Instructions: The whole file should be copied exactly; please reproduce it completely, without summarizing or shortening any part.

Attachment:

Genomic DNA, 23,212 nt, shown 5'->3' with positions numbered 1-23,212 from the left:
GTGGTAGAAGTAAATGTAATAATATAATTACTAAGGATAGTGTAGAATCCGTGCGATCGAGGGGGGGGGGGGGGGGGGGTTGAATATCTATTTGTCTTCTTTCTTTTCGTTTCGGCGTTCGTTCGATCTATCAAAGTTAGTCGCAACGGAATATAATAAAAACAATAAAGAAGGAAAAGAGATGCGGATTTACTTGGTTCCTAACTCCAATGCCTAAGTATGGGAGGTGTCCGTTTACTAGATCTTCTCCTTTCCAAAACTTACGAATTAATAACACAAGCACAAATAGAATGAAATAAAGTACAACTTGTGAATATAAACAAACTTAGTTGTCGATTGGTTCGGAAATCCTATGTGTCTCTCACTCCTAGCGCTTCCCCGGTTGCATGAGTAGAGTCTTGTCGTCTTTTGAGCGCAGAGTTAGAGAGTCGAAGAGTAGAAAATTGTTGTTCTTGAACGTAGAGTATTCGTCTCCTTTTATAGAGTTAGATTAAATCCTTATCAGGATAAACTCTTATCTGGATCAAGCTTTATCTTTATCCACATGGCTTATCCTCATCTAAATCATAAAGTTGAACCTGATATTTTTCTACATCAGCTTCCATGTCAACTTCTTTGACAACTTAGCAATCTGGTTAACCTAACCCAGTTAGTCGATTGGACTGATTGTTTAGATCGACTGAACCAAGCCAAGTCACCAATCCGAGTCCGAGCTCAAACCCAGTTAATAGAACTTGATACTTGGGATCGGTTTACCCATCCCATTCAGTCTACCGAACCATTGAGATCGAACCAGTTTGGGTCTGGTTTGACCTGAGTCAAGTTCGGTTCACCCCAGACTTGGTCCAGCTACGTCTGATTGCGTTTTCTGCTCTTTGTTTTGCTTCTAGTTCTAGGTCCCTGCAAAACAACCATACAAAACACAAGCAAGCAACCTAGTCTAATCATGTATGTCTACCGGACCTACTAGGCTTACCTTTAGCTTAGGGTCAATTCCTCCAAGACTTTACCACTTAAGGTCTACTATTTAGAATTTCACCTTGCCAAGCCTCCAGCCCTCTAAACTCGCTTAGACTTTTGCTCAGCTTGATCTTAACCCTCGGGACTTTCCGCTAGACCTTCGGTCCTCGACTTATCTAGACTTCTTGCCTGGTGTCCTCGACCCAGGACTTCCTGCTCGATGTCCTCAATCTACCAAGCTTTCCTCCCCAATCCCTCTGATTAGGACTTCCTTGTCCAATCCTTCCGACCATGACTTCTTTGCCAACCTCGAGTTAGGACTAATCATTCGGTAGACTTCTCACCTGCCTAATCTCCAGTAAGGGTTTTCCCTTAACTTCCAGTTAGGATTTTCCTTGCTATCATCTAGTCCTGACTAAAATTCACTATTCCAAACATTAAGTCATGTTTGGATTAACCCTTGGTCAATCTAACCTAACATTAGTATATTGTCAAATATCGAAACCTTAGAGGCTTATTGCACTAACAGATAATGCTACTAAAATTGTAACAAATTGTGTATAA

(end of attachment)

Genomic DNA, 23,212 nt, shown 5'->3' with positions numbered 1-23,212 from the left:
GTGGTAGAAGTAAATGTAATAATATAATTACTAAGGATAGTGTAGAATCCGTGCGATCGAGGGGGGGGGGGGGGGGGGGTTGAATATCTATTTGTCTTCTTTCTTTTCGTTTCGGCGTTCGTTCGATCTATCAAAGTTAGTCGCAACGGAATATAATAAAAACAATAAAGAAGGAAAAGAGATGCGGATTTACTTGGTTCCTAACTCCAATGCCTAAGTATGGGAGGTGTCCGTTTACTAGATCTTCTCCTTTCCAAAACTTACGAATTAATAACACAAGCACAAATAGAATGAAATAAAGTACAACTTGTGAATATAAACAAACTTAGTTGTCGATTGGTTCGGAAATCCTATGTGTCTCTCACTCCTAGCGCTTCCCCGGTTGCATGAGTAGAGTCTTGTCGTCTTTTGAGCGCAGAGTTAGAGAGTCGAAGAGTAGAAAATTGTTGTTCTTGAACGTAGAGTATTCGTCTCCTTTTATAGAGTTAGATTAAATCCTTATCAGGATAAACTCTTATCTGGATCAAGCTTTATCTTTATCCACATGGCTTATCCTCATCTAAATCATAAAGTTGAACCTGATATTTTTCTACATCAGCTTCCATGTCAACTTCTTTGACAACTTAGCAATCTGGTTAACCTAACCCAGTTAGTCGATTGGACTGATTGTTTAGATCGACTGAACCAAGCCAAGTCACCAATCCGAGTCCGAGCTCAAACCCAGTTAATAGAACTTGATACTTGGGATCGGTTTACCCATCCCATTCAGTCTACCGAACCATTGAGATCGAACCAGTTTGGGTCTGGTTTGACCTGAGTCAAGTTCGGTTCACCCCAGACTTGGTCCAGCTACGTCTGATTGCGTTTTCTGCTCTTTGTTTTGCTTCTAGTTCTAGGTCCCTGCAAAACAACCATACAAAACACAAGCAAGCAACCTAGTCTAATCATGTATGTCTACCGGACCTACTAGGCTTACCTTTAGCTTAGGGTCAATTCCTCCAAGACTTTACCACTTAAGGTCTACTATTTAGAATTTCACCTTGCCAAGCCTCCAGCCCTCTAAACTCGCTTAGACTTTTGCTCAGCTTGATCTTAACCCTCGGGACTTTCCGCTAGACCTTCGGTCCTCGACTTATCTAGACTTCTTGCCTGGTGTCCTCGACCCAGGACTTCCTGCTCGATGTCCTCAATCTACCAAGCTTTCCTCCCCAATCCCTCTGATTAGGACTTCCTTGTCCAATCCTTCCGACCATGACTTCTTTGCCAACCTCGAGTTAGGACTAATCATTCGGTAGACTTCTCACCTGCCTAATCTCCAGTAAGGGTTTTCCCTTAACTTCCAGTTAGGATTTTCCTTGCTATCATCTAGTCCTGACTAAAATTCACTATTCCAAACATTAAGTCATGTTTGGATTAACCCTTGGTCAATCTAACCTAACATTAGTATATTGTCAAATATCGAAACCTTAGAGGCTTATTGCACTAACAGATAATGCTACTAAAATTGTAACAAATTGTGTATAA